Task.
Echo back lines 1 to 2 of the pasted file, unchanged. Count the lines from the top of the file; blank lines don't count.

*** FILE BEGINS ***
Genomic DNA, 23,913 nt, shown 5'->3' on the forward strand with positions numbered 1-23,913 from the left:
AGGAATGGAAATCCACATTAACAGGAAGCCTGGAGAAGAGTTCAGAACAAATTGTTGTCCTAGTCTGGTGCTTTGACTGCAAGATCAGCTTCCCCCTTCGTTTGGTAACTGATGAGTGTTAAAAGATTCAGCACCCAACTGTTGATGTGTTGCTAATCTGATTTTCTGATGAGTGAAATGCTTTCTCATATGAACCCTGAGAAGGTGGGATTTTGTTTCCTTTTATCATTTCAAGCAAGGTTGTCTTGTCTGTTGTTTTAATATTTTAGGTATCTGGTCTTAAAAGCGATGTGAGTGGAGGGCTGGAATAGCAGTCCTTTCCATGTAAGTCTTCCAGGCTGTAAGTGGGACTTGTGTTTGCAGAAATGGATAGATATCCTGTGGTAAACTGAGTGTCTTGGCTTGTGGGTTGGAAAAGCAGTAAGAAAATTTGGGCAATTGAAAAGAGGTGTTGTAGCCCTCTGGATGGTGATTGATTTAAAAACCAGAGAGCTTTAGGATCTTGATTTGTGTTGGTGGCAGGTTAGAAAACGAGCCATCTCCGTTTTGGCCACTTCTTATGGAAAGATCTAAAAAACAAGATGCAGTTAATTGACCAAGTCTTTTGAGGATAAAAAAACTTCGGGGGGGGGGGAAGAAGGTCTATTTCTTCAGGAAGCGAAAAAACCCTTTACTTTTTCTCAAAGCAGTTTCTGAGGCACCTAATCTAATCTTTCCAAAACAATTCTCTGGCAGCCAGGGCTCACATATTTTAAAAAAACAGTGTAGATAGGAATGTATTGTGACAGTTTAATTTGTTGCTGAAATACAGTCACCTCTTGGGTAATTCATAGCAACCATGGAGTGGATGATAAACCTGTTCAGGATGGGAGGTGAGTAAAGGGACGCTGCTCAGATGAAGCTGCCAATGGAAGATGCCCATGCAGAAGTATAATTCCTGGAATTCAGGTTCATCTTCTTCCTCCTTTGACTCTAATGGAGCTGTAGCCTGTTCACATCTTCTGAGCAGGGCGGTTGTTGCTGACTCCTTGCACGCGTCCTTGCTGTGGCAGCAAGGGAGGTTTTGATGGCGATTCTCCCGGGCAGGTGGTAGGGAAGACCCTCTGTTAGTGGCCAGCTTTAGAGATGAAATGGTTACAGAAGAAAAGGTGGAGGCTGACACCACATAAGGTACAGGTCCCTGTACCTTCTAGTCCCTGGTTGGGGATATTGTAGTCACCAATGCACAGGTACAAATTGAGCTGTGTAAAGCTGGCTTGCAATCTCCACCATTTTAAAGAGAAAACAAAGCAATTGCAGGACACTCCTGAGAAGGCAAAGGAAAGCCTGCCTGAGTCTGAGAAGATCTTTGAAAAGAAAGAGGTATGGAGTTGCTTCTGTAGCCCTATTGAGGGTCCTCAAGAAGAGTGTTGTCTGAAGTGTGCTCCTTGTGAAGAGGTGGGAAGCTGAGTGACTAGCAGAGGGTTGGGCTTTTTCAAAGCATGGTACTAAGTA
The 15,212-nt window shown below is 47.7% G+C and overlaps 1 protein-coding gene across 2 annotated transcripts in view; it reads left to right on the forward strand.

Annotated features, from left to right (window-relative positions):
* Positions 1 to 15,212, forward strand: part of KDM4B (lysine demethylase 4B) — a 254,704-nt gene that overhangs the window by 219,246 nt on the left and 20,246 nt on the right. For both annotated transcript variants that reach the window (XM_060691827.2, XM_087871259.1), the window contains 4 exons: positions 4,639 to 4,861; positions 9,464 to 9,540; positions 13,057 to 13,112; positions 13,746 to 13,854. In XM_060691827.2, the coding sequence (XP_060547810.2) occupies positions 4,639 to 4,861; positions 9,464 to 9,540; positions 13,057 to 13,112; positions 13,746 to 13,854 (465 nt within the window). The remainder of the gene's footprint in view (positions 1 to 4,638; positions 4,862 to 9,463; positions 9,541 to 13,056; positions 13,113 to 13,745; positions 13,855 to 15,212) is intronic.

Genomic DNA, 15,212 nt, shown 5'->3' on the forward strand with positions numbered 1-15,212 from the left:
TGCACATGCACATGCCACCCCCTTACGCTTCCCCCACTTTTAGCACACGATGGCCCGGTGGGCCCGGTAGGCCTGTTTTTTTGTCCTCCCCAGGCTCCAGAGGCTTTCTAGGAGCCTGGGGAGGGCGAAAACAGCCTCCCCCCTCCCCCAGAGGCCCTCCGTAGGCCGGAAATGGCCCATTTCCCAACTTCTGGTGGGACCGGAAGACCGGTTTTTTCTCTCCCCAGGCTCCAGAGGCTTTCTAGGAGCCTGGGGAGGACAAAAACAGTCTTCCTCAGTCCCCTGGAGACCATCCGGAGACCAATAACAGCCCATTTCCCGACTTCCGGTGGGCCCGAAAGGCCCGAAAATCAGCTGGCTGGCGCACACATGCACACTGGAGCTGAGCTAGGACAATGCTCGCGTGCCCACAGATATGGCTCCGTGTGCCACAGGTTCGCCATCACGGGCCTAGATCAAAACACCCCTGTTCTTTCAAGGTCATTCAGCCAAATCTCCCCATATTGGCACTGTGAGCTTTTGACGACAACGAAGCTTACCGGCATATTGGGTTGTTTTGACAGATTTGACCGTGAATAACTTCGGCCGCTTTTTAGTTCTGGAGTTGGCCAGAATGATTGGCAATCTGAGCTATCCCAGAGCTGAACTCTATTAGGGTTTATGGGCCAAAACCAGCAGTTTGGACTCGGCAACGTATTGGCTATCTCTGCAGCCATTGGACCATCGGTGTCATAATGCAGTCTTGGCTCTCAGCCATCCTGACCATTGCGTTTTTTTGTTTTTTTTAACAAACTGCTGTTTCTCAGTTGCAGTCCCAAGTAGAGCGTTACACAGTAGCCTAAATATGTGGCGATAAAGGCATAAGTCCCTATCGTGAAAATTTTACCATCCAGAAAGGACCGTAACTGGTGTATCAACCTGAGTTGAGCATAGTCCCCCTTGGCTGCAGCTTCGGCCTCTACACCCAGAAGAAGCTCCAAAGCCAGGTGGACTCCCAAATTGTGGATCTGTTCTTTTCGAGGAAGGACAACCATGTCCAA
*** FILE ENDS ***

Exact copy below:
Genomic DNA, 23,913 nt, shown 5'->3' on the forward strand with positions numbered 1-23,913 from the left:
AGGAATGGAAATCCACATTAACAGGAAGCCTGGAGAAGAGTTCAGAACAAATTGTTGTCCTAGTCTGGTGCTTTGACTGCAAGATCAGCTTCCCCCTTCGTTTGGTAACTGATGAGTGTTAAAAGATTCAGCACCCAACTGTTGATGTGTTGCTAATCTGATTTTCTGATGAGTGAAATGCTTTCTCATATGAACCCTGAGAAGGTGGGATTTTGTTTCCTTTTATCATTTCAAGCAAGGTTGTCTTGTCTGTTGTTTTAATATTTTAGGTATCTGGTCTTAAAAGCGATGTGAGTGGAGGGCTGGAATAGCAGTCCTTTCCATGTAAGTCTTCCAGGCTGTAAGTGGGACTTGTGTTTGCAGAAATGGATAGATATCCTGTGGTAAACTGAGTGTCTTGGCTTGTGGGTTGGAAAAGCAGTAAGAAAATTTGGGCAATTGAAAAGAGGTGTTGTAGCCCTCTGGATGGTGATTGATTTAAAAACCAGAGAGCTTTAGGATCTTGATTTGTGTTGGTGGCAGGTTAGAAAACGAGCCATCTCCGTTTTGGCCACTTCTTATGGAAAGATCTAAAAAACAAGATGCAGTTAATTGACCAAGTCTTTTGAGGATAAAAAAACTTCGGGGGGGGGGGAAGAAGGTCTATTTCTTCAGGAAGCGAAAAAACCCTTTACTTTTTCTCAAAGCAGTTTCTGAGGCACCTAATCTAATCTTTCCAAAACAATTCTCTGGCAGCCAGGGCTCACATATTTTAAAAAAACAGTGTAGATAGGAATGTATTGTGACAGTTTAATTTGTTGCTGAAATACAGTCACCTCTTGGGTAATTCATAGCAACCATGGAGTGGATGATAAACCTGTTCAGGATGGGAGGTGAGTAAAGGGACGCTGCTCAGATGAAGCTGCCAATGGAAGATGCCCATGCAGAAGTATAATTCCTGGAATTCAGGTTCATCTTCTTCCTCCTTTGACTCTAATGGAGCTGTAGCCTGTTCACATCTTCTGAGCAGGGCGGTTGTTGCTGACTCCTTGCACGCGTCCTTGCTGTGGCAGCAAGGGAGGTTTTGATGGCGATTCTCCCGGGCAGGTGGTAGGGAAGACCCTCTGTTAGTGGCCAGCTTTAGAGATGAAATGGTTACAGAAGAAAAGGTGGAGGCTGACACCACATAAGGTACAGGTCCCTGTACCTTCTAGTCCCTGGTTGGGGATATTGTAGTCACCAATGCACAGGTACAAATTGAGCTGTGTAAAGCTGGCTTGCAATCTCCACCATTTTAAAGAGAAAACAAAGCAATTGCAGGACACTCCTGAGAAGGCAAAGGAAAGCCTGCCTGAGTCTGAGAAGATCTTTGAAAAGAAAGAGGTATGGAGTTGCTTCTGTAGCCCTATTGAGGGTCCTCAAGAAGAGTGTTGTCTGAAGTGTGCTCCTTGTGAAGAGGTGGGAAGCTGAGTGACTAGCAGAGGGTTGGGCTTTTTCAAAGCATGGTACTAAGTA